by Crystal Ward Kent '78
Illustrations by Izhar Cohen
In this issue:Accepting Imperfection
Newcomers Not Welcome
Right Whale Roundabout
Commerce makes the world go round, and every day, economists ponder the world's business transactions in an effort to predict what the future will hold. Will the stock markets rise or fall? Are we heading toward a recession? Their predictions are based on models that try to factor in the motivation behind those business transactions. But according to Michael Goldberg, a UNH associate professor of economics, these models are fundamentally flawed.
"How people make business decisions affects economic activity," says Goldberg. Economists, he says, try to factor in this decision-making by using either the so-called rational-expectations theory, which attempts to specify exactly what rational behavior is, or the increasingly popular behavioral economics, which assumes that individuals behave irrationally. Both schools of thought assume that human behavior can be captured by fixed rules that can be run on a computer.
Recording Fitz's choices is the first step in an experiment designed to test the bird's meta-memory--an awareness of its own cognitive skills. The answer might provide one small piece of the puzzle Gibson is trying to solve. "People can tell us what's going on inside their heads," notes Gibson. "Birds can't. We're trying to figure out what's in there by observing what they do."
Goldberg and Roman Frydman, an economics professor at New York University, have developed a new theory they call Imperfect Knowledge Economics, or IKE, that argues human decision-making can never be exactly predicted. "How and when individuals revise their ways of thinking about the past and the future cannot be programmed into a computer," says Goldberg. "Decisions are creative. It's no wonder that contemporary economic models fail miserably to explain outcomes in real-world markets."
But Goldberg and Frydman say human behavior does display certain patterns that economists can build into their mathematical models. IKE "indicates what factors a forecaster might want to take into account, and how these factors, in a human behavioral way, may influence future market outcomes," says Goldberg. Beyond that, an economic forecaster has to be like an entrepreneur, studying history and relying on intuition and judgment.
Goldberg and Frydman have written a book together called Imperfect Knowledge Economics, which has a foreword by Edmund S. Phelps, the 2006 winner of the Nobel Prize in economics.
"Economists need to make some predictions, but we shouldn't try to be too exact about what is going to happen, because we don't know," says Goldberg. Their theory offers a middle ground, he says. "It doesn't pretend to offer exact predictions. It recognizes our own imperfection of knowledge and offers predictions of human behavior that depend on the context."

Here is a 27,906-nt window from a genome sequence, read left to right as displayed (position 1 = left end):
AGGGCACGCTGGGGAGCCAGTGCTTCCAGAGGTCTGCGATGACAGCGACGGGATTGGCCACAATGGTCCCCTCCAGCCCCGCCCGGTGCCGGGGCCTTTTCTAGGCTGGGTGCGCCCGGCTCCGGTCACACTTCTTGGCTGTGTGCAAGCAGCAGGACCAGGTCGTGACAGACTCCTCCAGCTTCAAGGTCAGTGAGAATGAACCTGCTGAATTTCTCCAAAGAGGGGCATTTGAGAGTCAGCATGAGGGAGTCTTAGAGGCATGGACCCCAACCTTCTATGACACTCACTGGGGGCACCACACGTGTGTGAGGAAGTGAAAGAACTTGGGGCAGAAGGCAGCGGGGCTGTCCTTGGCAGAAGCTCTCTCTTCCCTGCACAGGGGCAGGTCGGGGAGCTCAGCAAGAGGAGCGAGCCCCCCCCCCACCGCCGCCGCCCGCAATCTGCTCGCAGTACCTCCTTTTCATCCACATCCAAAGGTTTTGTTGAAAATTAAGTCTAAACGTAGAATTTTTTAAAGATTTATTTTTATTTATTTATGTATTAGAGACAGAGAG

Newcomers Not Welcome
What happens when a government decides to use "science" for its own ends? In late-19th century Argentina, the answer is the "scientifically" justified repression of immigrants, says Julia Rodriguez, a UNH associate professor of history and women's studies.
Rodriguez, who is of Cuban and Jewish-American descent, says at that time only the elite in Argentina could aspire to higher education or be involved in government. But beginning in the 1870s, Argentina started to encourage immigration. The hope was to attract workers from Great Britain, Germany and "the North." Instead, immigrants began arriving from Spain and southern Italy, countries deemed inferior. By 1914, nearly 3 million immigrants had arrived.
The ruling class panicked. The immigrants wanted to participate in society and government. They had plans and ambitions.
"Something had to be done," says Rodriguez. "The leaders used the scientific research of the day to 'show' that the immigrants were intellectually, culturally and genetically inferior, and therefore not capable of being viable citizens." Immigrants, they said, carried genetic traits that made them more likely to be alcoholics, to suffer from mental illness, and to carry disease. Some scientists even claimed physiological traits or facial features could indicate criminal tendencies. All of these erstwhile scientific claims were used to control who could gain citizenship and who could not.
Programs were created to fingerprint immigrants, measure the bodies of prisoners as "scientific evidence," put disobedient wives in "houses of deposit," and expel social undesirables, including labor organizers and prostitutes.